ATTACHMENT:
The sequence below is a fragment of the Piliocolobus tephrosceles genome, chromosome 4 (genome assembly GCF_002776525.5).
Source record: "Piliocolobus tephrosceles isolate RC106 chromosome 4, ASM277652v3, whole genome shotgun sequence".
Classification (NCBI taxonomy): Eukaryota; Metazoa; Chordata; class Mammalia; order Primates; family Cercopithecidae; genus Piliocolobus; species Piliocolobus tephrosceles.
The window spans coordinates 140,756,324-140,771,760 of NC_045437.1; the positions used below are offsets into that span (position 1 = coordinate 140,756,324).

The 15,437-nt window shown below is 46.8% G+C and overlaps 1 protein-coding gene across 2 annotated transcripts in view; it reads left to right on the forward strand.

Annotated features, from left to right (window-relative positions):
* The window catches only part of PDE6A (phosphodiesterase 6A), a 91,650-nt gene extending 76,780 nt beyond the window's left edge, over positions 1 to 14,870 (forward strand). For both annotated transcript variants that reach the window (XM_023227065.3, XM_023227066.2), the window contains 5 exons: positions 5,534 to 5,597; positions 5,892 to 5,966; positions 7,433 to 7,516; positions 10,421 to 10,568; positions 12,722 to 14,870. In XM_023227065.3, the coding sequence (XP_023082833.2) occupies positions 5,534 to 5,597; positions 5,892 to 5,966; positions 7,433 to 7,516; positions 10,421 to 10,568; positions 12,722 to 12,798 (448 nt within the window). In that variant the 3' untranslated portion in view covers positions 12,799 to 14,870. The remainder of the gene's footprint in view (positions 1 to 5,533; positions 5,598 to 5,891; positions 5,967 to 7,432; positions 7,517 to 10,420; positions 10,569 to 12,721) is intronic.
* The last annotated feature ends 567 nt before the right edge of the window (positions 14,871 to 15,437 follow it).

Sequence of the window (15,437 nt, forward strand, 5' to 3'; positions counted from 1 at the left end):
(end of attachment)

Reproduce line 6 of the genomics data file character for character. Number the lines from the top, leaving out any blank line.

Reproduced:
Annotated features, from left to right (window-relative positions):